Jan, 2008, From Viv, pictures of using the solder all pins then solder wick off the excess method of soldering the DDS chips. Works for CODEC also.












June, 2008

Jay has posted me some tips he uses for assembling SMD parts:-

Hope you don't mind if I pass along a couple of tips which YOU don't need as you are already built but might be useful for some of your beginning builders. 1. Soldering the AD9951 and Codec chips with no sweat.

You need a low heat iron...I use an Antex 18W with a 0.5mm tip and also thin solder...I use 0.015" = 0.35mm silver bearing. Once you have the little devil correctly positioned and a couple of corners nailed down...don't even think about trying to solder each pin separately unless you have eagle eyes and a rock steady hand. Just drag the iron tip and a LITTLE solder down 2 or 3 pins at a time...ignore any bridges...until one side is finished. Then take a cotton swab and dip it in liquid flux and run it along all 12 pins. Then run the iron down the pins again, even 2-3 at a time, and watch the solder jump from the bridges onto the pins faster than a cheapskate grabbing a free tinnie. I use a green liquid flux that is not even good for electronics...it's corrosive and conductive but you just wash it off under the tap when all 4 sides are done. (make sure NO water isleft, Glenn) No braid necessary. 2. How to get those smt parts straight without a microscope. I found that when I held the smts with tweezers for soldering, the things usually ended up crooked...also I couldn't hold tweezers and a magnifier in one hand. So, after you have tinned the first side, pick up the part with tweezers and plonk it down roughly in position. Then holding one of those little jewellers screwdrivers between thumb and first finger (LH for righties) and, if you need it, a folding magnifier in the pocket between those two...push the part into position using the flat blade of the screwdriver and soldering iron tip...then tack it down...works every time and things look very neat. I was able to use this method to fit 0805 caps instead of 0603s, which I didn't have, as the tuners in the BPF.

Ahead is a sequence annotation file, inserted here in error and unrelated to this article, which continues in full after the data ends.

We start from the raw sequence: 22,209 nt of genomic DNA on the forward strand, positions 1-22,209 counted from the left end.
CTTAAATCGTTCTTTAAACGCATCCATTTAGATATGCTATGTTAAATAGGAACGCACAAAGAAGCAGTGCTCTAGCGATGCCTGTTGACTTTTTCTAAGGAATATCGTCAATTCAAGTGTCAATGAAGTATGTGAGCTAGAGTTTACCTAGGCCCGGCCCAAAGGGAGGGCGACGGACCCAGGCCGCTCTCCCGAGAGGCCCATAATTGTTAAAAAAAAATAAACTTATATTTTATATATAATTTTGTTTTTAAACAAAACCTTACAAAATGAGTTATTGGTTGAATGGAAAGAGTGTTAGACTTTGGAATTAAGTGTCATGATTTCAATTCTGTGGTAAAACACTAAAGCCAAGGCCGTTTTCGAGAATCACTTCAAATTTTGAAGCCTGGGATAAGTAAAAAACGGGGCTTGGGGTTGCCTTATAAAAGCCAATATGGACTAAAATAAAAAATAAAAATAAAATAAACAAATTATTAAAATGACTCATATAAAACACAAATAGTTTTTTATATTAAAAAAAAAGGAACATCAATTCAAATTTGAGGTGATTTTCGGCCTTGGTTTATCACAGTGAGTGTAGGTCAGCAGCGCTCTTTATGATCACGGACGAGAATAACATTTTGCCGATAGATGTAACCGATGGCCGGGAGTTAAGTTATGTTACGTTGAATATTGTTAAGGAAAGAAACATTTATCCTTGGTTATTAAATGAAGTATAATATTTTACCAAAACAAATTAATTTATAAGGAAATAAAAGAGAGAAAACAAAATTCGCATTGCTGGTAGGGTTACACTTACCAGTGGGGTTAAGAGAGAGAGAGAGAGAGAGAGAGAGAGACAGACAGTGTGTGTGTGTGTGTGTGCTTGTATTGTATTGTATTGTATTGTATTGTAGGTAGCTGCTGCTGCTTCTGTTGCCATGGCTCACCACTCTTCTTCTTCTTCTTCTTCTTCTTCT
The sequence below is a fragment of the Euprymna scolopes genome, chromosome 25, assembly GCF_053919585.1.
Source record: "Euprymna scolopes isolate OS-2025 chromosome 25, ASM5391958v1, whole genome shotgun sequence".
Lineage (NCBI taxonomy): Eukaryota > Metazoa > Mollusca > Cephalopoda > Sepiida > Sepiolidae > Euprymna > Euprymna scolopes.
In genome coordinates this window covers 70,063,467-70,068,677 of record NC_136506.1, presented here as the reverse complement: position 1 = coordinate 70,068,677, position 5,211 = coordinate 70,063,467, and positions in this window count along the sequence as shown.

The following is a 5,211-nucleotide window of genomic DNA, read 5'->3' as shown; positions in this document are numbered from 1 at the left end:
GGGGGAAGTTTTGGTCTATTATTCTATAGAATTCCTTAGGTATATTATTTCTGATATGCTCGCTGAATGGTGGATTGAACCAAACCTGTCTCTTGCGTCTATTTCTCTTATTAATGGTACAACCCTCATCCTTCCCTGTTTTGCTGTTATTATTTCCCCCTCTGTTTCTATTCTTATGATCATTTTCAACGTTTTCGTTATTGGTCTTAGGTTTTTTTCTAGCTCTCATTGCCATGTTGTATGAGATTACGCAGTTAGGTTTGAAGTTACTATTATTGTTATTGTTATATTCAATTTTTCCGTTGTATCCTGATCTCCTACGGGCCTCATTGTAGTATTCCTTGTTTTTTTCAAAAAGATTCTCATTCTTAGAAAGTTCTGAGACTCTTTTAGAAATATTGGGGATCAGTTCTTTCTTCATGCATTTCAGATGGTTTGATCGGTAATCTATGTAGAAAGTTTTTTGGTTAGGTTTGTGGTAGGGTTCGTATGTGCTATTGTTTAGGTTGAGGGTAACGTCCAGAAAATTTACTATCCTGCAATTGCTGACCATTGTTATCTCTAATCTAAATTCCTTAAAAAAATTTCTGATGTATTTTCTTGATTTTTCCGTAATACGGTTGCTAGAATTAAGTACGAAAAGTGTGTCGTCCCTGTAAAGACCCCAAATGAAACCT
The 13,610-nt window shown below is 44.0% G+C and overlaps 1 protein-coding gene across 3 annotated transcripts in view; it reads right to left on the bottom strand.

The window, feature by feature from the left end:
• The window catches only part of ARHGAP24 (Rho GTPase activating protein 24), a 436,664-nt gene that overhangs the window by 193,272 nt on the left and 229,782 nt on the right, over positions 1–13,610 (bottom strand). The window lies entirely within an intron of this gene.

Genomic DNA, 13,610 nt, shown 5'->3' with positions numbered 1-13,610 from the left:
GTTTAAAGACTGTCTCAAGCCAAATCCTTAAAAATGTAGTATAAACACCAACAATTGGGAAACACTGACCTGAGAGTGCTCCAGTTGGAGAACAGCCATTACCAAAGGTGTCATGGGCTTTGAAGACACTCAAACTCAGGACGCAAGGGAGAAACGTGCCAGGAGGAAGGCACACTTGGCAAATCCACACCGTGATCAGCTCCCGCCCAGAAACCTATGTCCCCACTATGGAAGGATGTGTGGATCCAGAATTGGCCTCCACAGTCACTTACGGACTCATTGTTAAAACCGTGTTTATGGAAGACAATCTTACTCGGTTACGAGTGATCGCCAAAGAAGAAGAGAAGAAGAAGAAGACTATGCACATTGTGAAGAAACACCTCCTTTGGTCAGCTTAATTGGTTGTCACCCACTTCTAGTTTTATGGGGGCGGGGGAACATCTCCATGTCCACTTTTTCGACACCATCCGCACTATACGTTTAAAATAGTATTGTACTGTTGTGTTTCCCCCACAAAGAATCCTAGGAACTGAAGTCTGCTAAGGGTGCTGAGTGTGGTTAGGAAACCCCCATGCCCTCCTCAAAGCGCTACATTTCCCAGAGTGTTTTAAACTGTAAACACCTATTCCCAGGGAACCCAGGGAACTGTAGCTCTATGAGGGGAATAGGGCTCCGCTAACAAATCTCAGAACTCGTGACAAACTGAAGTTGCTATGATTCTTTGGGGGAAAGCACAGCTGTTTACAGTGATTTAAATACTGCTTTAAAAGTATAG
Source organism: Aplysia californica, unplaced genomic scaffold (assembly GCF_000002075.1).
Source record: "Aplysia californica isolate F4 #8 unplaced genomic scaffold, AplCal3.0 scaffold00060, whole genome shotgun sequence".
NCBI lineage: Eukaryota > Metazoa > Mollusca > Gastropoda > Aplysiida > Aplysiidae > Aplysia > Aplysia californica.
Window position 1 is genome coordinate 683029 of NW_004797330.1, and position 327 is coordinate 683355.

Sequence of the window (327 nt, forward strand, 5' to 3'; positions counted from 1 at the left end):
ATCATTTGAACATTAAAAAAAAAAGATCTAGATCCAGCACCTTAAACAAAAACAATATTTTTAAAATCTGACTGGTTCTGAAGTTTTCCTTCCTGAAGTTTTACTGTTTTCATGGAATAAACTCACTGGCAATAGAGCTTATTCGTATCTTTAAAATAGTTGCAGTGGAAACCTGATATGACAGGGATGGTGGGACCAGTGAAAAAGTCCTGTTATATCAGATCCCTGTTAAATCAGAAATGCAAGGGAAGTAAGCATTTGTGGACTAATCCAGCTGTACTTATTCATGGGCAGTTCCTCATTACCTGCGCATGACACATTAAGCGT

I hope the above may help someone down there. > Cheers. > > Jay

26th Nov, 2008

Hi Glenn,

While building my Pic’a’Star BPF, I found that a local supplier had supplied 220pF 0603 capacitors in a bag that was marked 100pF.This prompted me to check the other capacitors that were purchased.